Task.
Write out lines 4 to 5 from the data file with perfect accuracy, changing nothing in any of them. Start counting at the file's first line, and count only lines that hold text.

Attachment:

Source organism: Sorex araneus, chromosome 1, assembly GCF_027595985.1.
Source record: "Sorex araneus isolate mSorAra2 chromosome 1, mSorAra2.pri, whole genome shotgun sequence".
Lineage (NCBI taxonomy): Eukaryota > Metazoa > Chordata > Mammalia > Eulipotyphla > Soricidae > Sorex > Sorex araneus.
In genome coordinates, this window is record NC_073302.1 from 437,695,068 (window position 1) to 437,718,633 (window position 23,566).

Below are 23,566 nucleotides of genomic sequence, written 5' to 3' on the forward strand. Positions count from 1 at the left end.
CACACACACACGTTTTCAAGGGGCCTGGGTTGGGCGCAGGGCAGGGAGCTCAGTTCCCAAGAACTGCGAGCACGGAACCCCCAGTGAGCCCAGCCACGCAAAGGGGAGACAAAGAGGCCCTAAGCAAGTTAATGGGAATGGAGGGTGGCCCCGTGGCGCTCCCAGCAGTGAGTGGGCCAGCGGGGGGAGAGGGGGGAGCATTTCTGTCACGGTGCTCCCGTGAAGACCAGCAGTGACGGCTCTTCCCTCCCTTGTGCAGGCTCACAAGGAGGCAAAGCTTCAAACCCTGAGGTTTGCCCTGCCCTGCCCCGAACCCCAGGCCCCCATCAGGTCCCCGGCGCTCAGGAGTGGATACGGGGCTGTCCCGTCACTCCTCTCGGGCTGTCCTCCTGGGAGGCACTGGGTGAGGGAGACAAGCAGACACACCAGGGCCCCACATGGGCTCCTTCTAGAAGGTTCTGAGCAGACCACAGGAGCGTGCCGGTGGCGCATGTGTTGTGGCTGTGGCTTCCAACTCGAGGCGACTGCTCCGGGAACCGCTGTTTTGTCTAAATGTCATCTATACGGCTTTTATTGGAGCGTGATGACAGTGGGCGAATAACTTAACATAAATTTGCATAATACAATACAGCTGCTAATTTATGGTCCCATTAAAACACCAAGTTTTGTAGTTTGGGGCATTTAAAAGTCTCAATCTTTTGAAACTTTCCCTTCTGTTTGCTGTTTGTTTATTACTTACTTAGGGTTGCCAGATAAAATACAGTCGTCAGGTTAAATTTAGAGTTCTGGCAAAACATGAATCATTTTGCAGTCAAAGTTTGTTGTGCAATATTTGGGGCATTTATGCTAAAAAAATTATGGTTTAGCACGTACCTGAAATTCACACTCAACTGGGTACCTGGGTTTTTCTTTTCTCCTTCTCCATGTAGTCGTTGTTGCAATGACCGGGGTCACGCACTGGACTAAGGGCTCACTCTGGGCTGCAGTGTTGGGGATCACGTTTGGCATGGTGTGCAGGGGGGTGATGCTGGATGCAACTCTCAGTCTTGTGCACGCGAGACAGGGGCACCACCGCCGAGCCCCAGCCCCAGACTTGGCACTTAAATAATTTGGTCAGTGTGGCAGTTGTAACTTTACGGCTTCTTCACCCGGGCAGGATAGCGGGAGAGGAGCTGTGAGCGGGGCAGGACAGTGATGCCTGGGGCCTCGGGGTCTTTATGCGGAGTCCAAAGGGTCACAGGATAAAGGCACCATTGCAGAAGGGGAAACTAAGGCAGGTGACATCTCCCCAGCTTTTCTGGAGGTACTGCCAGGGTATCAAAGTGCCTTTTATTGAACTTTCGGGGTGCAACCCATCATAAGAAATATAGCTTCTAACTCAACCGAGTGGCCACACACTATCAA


In genome coordinates, this window is record NC_073302.1 from 437,695,068 (window position 1) to 437,718,633 (window position 23,566).

Below are 23,566 nucleotides of genomic sequence, written 5' to 3' on the forward strand. Positions count from 1 at the left end.